5 Reasons You Should Never Believe That Otters Are Anything But Awesome

Otters are not necrophiliacs. They are not "fur monsters," they are not "disease-ridden" and they are not "murderous." They do not exhibit "treachery that knows no bounds." How do we know all of this? Because otters aren't human.

In a recent explainer for Vox.com, writer Dylan Matthews provided a nine-point breakdown of why people should hate otters, the furry water mammals whose populations are threatened worldwide. Although Matthews's argument was likely meant to have comedic effect, there's one key problem with it, mentioned above: otters aren't human. They're otters, and considering them as anything but otters will, naturally, lead people to hate them. As Daniel Allen, a writer and otter expert, put it for The Dodo, "Matthews's case against otters appears to be a case against anthropomorphized attitudes towards otters."

Instead, it's important to value otters -- and all other animals, for that matter -- for the roles they play in individual ecosystems, and not for the ways they seem to contradict our anthropomorphizing attitudes of right and wrong. So, in honor of respecting all creatures -- regardless of their hunting or sexual proclivities -- here's a list of reasons otters are actually really great:

1) They're a keystone species.

"Sea otters are an excellent example of a keystone predator and sentinel species," Allen explains in his 2010 book, Otter. "Their presence is essential for maintaining a healthy coastal environment and their plight acts as a useful indicator of human hazards." Otters don't experience or exert much pressure on their surrounding environments, and there usually aren't even that many of them -- but if they were to be removed from the equation, the entire ecosystem would essentially fall apart. Otters feed on a number of prey that have few other natural predators, which helps keep populations in check and ecosystems in balance.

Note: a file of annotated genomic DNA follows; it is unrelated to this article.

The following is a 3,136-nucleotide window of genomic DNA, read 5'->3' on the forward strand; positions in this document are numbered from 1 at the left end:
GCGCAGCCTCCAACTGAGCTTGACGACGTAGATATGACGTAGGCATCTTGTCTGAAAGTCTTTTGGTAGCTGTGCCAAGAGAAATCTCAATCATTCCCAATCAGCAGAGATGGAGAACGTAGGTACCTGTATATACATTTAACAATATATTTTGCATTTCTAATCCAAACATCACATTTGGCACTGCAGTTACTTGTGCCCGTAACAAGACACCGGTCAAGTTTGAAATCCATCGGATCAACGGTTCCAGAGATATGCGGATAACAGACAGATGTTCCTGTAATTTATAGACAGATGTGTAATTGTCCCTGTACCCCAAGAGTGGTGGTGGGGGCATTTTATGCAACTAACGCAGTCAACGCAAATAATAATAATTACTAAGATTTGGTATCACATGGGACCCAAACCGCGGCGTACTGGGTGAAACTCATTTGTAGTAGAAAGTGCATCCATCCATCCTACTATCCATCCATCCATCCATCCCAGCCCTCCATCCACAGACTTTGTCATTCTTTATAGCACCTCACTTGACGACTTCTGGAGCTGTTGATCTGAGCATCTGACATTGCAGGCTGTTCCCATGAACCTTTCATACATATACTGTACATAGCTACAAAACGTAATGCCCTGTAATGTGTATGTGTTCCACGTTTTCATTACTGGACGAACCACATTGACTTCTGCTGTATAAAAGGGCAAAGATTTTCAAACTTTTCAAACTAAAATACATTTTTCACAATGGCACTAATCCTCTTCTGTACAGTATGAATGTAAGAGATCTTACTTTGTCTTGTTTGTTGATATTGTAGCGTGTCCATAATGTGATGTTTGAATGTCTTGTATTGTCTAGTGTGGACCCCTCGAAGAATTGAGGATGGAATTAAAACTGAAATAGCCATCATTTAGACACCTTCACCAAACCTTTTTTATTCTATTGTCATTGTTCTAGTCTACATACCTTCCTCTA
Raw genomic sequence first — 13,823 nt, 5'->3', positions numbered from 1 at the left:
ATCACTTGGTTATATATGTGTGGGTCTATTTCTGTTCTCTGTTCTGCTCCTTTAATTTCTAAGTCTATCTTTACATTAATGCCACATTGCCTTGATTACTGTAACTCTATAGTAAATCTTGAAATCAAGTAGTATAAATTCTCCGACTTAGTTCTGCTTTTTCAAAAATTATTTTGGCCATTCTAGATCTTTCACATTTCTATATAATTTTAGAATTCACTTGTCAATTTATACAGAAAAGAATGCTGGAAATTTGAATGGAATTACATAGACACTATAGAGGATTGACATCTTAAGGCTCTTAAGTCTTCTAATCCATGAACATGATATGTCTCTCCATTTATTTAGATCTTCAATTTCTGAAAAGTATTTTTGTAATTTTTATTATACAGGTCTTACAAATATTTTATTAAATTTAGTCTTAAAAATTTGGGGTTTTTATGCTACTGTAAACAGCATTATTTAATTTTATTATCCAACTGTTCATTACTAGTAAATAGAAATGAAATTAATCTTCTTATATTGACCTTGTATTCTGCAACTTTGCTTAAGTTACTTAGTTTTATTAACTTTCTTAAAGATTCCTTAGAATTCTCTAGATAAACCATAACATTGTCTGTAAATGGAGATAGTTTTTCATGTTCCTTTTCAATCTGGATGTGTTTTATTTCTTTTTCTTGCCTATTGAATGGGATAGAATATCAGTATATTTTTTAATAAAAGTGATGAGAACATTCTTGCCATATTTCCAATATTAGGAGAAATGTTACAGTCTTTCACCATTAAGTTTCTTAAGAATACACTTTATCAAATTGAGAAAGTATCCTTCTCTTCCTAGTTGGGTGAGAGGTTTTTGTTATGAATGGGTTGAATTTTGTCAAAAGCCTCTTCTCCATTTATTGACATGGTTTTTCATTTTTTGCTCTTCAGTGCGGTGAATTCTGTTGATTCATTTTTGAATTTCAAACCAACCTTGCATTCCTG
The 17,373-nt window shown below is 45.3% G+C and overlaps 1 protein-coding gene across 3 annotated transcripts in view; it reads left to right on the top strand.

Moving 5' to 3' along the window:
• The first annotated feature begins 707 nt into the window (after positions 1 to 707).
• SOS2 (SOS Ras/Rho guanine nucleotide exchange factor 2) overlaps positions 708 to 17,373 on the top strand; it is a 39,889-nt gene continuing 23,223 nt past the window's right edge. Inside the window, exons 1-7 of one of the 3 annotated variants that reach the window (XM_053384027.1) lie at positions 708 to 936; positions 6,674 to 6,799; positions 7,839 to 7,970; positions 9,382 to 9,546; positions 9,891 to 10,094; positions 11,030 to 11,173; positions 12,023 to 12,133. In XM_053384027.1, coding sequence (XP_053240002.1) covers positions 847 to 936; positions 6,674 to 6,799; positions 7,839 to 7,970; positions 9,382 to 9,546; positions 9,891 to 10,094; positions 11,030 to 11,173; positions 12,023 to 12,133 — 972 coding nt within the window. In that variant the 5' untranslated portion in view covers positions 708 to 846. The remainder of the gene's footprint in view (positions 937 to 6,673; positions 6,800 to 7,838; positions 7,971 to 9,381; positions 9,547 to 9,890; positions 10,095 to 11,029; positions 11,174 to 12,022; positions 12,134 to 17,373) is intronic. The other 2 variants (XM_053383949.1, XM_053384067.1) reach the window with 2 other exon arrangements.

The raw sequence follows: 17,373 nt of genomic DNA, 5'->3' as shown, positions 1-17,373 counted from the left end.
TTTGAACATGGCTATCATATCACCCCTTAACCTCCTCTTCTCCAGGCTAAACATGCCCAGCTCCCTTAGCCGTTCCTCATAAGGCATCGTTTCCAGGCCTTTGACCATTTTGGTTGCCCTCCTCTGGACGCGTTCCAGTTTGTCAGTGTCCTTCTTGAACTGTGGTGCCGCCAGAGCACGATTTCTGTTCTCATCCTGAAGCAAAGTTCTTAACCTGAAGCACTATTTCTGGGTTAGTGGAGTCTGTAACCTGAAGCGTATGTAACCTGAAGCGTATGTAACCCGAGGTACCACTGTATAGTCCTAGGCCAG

2) They're active participants in the fight against climate change.

3) They create and use tools (just like us!).

Just like crows, gorillas and, well, humans, otters are known for using tools to get things that they want, like shellfish. They'll commonly free prey for consumption by using sticks, stones and animal bones instead of simply using their paws or teeth. According to researchers, using tools is a key sign of advanced cognitive ability.

4) They can show us what an ideal conservation program looks like.

Attempts to boost otter populations provide a great roadmap for saving other threatened species in the future. Lauded as one of conservation ecology's greatest triumphs, otters rebounded from near-extinction during the 20th century, boosting their population numbers by two-thirds. Stricter laws and tougher enforcement have contributed hugely to keeping otter populations at sustainable levels -- but they aren't totally out of the woods. "Today otters throughout the world are in desperate need of protection," Allen writes. "The phenomenal achievement of saving species from the brink of extinction in Britain and North America very much paves the way for the rest of the world to follow."

5) They probably won't actually attack you.

Thanks to years of fur trading and human predation, otters can become highly stressed when confronted by people. That could be one explanation for why they act like "jerks," as Matthews put it at Vox, and it could explain why they become violent during encounters with humans. But, most of the time, otters detect people approaching them before humans actually show up -- and they run away before they can be discovered. That way, everyone is safe.